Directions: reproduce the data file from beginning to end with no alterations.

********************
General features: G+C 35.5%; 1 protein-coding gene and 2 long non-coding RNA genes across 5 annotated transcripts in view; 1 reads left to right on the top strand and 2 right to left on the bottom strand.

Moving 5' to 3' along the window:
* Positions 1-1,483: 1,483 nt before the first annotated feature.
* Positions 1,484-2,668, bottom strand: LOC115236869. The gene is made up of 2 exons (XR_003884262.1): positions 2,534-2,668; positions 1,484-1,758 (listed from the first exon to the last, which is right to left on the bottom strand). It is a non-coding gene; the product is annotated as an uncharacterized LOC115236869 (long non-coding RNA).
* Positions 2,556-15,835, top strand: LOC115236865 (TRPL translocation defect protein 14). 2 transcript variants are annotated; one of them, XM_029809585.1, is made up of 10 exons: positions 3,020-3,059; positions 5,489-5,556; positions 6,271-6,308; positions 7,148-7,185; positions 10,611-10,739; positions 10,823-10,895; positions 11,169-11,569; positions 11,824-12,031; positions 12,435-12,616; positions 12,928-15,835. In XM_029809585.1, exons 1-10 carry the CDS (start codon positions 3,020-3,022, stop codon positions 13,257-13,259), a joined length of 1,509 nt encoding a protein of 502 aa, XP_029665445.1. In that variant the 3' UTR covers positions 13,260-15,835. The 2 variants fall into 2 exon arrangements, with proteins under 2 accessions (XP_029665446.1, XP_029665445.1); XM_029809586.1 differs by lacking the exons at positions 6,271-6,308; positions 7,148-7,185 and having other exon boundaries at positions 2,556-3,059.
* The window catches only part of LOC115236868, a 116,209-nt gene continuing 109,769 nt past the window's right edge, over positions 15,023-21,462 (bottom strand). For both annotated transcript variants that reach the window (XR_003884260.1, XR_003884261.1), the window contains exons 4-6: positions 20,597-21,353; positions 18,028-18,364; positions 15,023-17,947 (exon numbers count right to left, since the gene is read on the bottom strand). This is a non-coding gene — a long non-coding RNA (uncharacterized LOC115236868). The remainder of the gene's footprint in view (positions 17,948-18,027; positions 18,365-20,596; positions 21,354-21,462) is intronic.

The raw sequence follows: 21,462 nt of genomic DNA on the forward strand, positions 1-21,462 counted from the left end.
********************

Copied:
General features: G+C 35.5%; 1 protein-coding gene and 2 long non-coding RNA genes across 5 annotated transcripts in view; 1 reads left to right on the top strand and 2 right to left on the bottom strand.

Moving 5' to 3' along the window:
* Positions 1-1,483: 1,483 nt before the first annotated feature.
* Positions 1,484-2,668, bottom strand: LOC115236869. The gene is made up of 2 exons (XR_003884262.1): positions 2,534-2,668; positions 1,484-1,758 (listed from the first exon to the last, which is right to left on the bottom strand). It is a non-coding gene; the product is annotated as an uncharacterized LOC115236869 (long non-coding RNA).
* Positions 2,556-15,835, top strand: LOC115236865 (TRPL translocation defect protein 14). 2 transcript variants are annotated; one of them, XM_029809585.1, is made up of 10 exons: positions 3,020-3,059; positions 5,489-5,556; positions 6,271-6,308; positions 7,148-7,185; positions 10,611-10,739; positions 10,823-10,895; positions 11,169-11,569; positions 11,824-12,031; positions 12,435-12,616; positions 12,928-15,835. In XM_029809585.1, exons 1-10 carry the CDS (start codon positions 3,020-3,022, stop codon positions 13,257-13,259), a joined length of 1,509 nt encoding a protein of 502 aa, XP_029665445.1. In that variant the 3' UTR covers positions 13,260-15,835. The 2 variants fall into 2 exon arrangements, with proteins under 2 accessions (XP_029665446.1, XP_029665445.1); XM_029809586.1 differs by lacking the exons at positions 6,271-6,308; positions 7,148-7,185 and having other exon boundaries at positions 2,556-3,059.
* The window catches only part of LOC115236868, a 116,209-nt gene continuing 109,769 nt past the window's right edge, over positions 15,023-21,462 (bottom strand). For both annotated transcript variants that reach the window (XR_003884260.1, XR_003884261.1), the window contains exons 4-6: positions 20,597-21,353; positions 18,028-18,364; positions 15,023-17,947 (exon numbers count right to left, since the gene is read on the bottom strand). This is a non-coding gene — a long non-coding RNA (uncharacterized LOC115236868). The remainder of the gene's footprint in view (positions 17,948-18,027; positions 18,365-20,596; positions 21,354-21,462) is intronic.

The raw sequence follows: 21,462 nt of genomic DNA on the forward strand, positions 1-21,462 counted from the left end.